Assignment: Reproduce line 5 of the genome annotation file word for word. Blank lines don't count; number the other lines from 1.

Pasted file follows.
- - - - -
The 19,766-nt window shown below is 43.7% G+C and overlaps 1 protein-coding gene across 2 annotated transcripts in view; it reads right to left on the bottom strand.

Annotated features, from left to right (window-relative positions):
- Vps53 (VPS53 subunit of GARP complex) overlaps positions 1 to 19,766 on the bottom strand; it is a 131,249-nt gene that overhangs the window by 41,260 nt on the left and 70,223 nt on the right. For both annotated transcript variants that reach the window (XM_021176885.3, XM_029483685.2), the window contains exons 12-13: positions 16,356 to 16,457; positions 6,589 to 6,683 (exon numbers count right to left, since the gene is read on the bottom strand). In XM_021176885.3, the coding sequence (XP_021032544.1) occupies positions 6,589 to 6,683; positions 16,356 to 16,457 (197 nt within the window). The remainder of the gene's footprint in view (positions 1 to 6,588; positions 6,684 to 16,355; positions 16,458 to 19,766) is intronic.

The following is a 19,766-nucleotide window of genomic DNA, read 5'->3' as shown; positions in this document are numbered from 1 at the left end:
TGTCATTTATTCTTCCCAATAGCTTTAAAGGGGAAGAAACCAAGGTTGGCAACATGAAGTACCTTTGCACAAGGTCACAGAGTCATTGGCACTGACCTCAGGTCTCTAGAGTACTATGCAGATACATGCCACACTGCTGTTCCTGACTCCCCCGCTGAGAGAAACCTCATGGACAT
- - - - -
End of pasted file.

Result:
TGTCATTTATTCTTCCCAATAGCTTTAAAGGGGAAGAAACCAAGGTTGGCAACATGAAGTACCTTTGCACAAGGTCACAGAGTCATTGGCACTGACCTCAGGTCTCTAGAGTACTATGCAGATACATGCCACACTGCTGTTCCTGACTCCCCCGCTGAGAGAAACCTCATGGACAT